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Waxman Vs. Dingell, Round... Oh, We Lost Count

Only two days after the election and already the daggers are drawn: Henry Waxman's going to challenge John Dingell for the chairmanship of the House Energy and Commerce Committee. Why? Well, Waxman is considerably more aggressive about tackling greenhouse-gas emissions than Dingell, who, after all, represents automakers in Detroit and has long taken a more leisurely approach to climate legislation. It was a similar story during the Reagan years, when Dingell helped bottle up acid-rain amendments to the Clean Air Act in committee for most of decade, while Waxman was leading the cavalry (the bill eventually passed in 1990, once Dingell relented).

After Democrats took back the House in 2006, Nancy Pelosi mostly avoided an open confrontation with Dingell, though she did raise his hackles by creating a brand-new select committee on global warming, staffed with eco-minded members (granted, the new panel was only given the power to hold hearings—not to write actual legislation). But, over the last two years, it seems like Pelosi and the leadership have been wrestling with Dingell over everything from liquid-coal subsidies to fuel-economy standards. Many House Dems who want a robust climate-change bill passed, and believe that now's the opportunity to do it, think that unseating Dingell is the only way forward.

Now, it should be noted that Dingell does support cap-and-trade legislation—though his industry-friendly proposal has enviros chafing at its lukewarm targets—and he's still a formidable legislator. If he wants to get cap-and-trade done, it'll get done. So there are pluses and minuses. One refining lobbyist has warned that "all hell will break loose legislatively if Waxman chairs this thing." Apparently his hearings on the oversight committee haven't earned him friends in the oil industry. But Waxman is also an accomplished legislator in his own right, even if his style is less dramatic. Waxman, from what I've heard, prefers to sit down with all parties, address their concerns, gently hash out differences, whereas Dingell's more an old-school "Johnson treatment" type of guy, cajoling, threatening, buttonholing lawmakers in a corner until they cave. (It's not uncommon to hear the barrel-chested Dingell compared to Rahm Emanuel, at least in terms of ruthlessness and temperament.)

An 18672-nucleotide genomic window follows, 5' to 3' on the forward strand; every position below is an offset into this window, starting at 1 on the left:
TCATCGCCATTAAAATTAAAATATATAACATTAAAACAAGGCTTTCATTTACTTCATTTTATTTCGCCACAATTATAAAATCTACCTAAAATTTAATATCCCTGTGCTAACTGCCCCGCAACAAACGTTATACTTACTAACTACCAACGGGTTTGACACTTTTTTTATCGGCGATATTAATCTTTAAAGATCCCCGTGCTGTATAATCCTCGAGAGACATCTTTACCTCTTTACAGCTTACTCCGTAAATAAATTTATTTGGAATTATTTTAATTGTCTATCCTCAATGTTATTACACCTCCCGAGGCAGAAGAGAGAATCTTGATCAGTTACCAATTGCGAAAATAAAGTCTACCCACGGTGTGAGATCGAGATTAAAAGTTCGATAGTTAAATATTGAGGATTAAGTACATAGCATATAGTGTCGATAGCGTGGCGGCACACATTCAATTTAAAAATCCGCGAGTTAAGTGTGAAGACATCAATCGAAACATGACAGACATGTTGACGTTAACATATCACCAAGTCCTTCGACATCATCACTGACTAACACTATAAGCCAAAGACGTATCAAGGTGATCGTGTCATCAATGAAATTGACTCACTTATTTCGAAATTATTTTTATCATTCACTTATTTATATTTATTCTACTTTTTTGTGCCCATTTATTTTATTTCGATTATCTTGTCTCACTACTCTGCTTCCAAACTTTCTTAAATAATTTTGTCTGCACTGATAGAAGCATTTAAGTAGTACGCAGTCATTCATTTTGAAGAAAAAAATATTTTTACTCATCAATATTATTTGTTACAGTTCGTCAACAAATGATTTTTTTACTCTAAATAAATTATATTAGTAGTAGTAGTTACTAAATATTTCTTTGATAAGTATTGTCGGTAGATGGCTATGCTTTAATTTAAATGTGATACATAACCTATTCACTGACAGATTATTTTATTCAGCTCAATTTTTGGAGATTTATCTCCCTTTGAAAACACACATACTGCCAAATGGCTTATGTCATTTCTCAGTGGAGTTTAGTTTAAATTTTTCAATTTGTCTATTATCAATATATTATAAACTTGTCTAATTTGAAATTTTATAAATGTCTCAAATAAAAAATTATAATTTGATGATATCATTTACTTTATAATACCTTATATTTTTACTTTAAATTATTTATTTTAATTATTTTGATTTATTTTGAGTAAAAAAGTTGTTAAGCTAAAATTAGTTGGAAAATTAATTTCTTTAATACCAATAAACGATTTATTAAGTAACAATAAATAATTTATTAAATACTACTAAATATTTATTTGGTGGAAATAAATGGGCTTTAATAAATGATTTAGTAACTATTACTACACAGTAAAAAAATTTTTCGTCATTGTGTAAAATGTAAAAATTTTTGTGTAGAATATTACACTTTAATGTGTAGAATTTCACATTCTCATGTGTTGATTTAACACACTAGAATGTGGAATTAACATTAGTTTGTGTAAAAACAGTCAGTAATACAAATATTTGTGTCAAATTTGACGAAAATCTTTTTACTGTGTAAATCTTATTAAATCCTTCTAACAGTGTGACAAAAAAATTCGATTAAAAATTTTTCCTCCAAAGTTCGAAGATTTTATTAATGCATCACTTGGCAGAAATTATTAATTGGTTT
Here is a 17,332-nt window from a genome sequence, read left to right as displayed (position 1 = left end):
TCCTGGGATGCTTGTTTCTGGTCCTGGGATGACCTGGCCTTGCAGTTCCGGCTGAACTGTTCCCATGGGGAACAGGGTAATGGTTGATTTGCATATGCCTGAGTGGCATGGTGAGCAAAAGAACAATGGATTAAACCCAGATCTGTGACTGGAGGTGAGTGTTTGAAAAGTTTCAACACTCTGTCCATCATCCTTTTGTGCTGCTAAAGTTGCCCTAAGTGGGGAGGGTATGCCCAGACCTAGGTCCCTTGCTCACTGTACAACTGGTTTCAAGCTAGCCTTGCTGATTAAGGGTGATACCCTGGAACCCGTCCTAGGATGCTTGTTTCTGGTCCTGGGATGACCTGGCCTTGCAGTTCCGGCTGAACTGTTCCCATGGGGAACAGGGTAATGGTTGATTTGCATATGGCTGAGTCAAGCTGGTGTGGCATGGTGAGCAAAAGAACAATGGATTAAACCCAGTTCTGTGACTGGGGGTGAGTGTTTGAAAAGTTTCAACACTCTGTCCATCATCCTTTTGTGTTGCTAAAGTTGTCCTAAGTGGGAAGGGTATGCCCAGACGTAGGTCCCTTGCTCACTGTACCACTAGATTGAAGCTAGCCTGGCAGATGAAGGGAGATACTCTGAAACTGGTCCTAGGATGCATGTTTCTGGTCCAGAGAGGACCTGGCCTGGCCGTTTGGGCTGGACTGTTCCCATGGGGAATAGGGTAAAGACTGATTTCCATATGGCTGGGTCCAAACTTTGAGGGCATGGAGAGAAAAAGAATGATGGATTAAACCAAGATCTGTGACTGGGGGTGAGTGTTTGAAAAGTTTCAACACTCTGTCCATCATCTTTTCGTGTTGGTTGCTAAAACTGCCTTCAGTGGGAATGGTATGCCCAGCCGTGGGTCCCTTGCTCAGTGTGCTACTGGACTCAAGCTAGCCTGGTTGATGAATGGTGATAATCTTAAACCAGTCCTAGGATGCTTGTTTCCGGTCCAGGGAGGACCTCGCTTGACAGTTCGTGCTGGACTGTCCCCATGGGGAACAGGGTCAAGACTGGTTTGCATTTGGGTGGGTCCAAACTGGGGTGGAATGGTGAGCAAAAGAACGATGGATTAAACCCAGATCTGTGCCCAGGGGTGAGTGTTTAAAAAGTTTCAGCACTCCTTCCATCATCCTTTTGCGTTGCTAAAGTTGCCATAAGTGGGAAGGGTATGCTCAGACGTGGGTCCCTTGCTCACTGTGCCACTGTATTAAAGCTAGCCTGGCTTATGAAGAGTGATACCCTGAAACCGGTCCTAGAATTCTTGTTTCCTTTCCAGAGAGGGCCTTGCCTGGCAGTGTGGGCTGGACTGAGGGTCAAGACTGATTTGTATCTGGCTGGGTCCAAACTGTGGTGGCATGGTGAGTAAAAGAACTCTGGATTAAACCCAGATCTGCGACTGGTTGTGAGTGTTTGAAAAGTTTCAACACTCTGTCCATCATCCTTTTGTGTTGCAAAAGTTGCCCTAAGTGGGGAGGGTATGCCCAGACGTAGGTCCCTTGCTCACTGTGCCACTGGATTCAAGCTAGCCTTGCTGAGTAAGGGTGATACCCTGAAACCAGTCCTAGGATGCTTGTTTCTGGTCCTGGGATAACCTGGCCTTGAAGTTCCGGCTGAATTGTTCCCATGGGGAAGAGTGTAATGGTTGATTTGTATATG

Anyway, I'll hopefully have more on this soon, but for some background on Dingell and his occasional dogfights with Waxman over the years, check out either this piece I wrote back in 2006 on his environmental record (which has been pretty conventionally liberal, except—and it's a whale of an exception—on things related to the auto industry) or Eve's fine piece on Dingell's exasperation with his green critics.

--Bradford Plumer